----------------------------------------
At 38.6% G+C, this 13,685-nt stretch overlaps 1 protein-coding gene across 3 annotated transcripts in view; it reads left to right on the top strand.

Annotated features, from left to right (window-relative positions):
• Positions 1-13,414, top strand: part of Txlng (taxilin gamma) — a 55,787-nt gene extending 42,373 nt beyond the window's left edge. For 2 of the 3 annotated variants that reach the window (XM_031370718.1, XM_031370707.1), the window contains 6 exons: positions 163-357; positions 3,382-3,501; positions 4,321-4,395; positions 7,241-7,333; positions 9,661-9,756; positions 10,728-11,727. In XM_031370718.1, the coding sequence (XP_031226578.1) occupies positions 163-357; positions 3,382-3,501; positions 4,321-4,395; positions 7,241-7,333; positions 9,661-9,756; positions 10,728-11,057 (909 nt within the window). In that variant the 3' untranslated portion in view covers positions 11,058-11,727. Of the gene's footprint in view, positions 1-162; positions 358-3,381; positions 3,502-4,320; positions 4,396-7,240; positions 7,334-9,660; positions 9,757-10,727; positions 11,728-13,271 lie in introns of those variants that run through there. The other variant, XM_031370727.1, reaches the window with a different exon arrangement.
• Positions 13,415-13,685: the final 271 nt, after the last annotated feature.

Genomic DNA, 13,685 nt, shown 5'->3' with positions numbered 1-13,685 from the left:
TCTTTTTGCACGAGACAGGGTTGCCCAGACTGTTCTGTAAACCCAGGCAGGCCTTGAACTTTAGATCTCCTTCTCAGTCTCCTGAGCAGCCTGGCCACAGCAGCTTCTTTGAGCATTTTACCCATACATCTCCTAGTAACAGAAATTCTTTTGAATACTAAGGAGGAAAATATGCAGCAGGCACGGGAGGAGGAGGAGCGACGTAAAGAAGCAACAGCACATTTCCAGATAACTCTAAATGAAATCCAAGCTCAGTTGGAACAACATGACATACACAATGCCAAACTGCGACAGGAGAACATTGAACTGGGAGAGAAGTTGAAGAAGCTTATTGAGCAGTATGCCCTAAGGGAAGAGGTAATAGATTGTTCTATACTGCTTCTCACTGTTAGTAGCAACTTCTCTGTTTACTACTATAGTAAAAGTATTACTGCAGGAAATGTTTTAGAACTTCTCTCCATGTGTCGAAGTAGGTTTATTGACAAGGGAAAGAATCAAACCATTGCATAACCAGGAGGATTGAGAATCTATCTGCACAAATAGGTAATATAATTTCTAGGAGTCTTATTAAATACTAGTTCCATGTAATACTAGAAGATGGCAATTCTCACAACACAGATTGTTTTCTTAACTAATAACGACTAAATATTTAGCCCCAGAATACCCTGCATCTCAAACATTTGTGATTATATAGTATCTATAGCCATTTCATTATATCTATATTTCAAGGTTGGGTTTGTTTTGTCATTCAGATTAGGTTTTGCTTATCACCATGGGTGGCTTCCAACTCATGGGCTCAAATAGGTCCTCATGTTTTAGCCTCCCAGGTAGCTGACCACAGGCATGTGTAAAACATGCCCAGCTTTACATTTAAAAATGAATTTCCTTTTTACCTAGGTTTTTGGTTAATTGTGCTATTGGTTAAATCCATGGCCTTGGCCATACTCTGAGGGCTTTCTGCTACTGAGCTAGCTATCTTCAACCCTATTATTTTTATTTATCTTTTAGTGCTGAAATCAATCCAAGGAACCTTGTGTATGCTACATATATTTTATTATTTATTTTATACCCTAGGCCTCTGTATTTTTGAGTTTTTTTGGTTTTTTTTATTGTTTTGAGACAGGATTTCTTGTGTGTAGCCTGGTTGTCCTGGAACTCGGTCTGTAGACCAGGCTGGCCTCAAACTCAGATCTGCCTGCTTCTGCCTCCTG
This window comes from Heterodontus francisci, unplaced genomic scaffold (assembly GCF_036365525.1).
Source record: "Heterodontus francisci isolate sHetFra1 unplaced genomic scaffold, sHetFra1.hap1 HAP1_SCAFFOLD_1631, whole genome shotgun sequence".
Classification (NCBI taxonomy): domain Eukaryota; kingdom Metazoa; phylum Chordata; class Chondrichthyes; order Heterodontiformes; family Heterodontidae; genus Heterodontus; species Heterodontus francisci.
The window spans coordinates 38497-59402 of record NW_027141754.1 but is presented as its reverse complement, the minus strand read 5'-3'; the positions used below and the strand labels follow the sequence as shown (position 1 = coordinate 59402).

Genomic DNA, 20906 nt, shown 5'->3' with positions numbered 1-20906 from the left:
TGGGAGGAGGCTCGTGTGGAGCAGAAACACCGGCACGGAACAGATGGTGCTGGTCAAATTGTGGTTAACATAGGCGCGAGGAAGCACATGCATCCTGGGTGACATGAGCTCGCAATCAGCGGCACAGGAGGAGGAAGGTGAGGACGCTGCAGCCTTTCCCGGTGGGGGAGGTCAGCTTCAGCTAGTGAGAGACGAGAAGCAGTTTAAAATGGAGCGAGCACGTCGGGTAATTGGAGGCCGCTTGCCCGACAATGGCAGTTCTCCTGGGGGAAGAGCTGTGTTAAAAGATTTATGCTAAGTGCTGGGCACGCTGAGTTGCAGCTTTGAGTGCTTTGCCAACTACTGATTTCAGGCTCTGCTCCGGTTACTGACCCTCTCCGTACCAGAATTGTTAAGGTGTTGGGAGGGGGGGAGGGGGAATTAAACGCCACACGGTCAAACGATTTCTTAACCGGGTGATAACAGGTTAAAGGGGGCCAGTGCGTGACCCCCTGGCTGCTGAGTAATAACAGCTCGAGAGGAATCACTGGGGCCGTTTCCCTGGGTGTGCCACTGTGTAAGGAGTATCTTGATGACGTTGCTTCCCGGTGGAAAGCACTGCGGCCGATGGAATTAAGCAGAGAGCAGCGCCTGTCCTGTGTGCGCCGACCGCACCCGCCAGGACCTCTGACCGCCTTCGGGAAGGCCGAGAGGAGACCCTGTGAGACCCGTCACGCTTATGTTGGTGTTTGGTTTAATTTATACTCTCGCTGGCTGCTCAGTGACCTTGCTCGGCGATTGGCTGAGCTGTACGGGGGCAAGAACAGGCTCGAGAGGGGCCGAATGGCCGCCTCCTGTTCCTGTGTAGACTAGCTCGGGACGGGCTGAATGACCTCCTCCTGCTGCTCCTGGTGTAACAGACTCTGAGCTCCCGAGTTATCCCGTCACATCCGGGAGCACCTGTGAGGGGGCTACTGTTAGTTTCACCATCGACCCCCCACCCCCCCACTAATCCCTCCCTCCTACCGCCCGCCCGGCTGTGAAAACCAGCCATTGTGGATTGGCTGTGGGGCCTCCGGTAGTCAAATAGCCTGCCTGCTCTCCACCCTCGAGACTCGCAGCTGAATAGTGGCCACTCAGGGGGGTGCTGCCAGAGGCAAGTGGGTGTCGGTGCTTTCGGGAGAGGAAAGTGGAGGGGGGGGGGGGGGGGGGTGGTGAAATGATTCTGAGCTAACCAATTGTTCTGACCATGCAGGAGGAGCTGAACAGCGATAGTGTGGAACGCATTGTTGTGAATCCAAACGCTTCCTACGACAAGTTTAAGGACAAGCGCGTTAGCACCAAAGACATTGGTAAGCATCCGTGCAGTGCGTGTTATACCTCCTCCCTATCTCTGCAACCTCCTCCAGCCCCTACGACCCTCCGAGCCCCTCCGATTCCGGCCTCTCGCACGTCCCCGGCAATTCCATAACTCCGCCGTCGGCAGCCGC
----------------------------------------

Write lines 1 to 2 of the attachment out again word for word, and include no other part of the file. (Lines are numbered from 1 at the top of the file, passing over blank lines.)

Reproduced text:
At 38.6% G+C, this 13,685-nt stretch overlaps 1 protein-coding gene across 3 annotated transcripts in view; it reads left to right on the top strand.

Annotated features, from left to right (window-relative positions):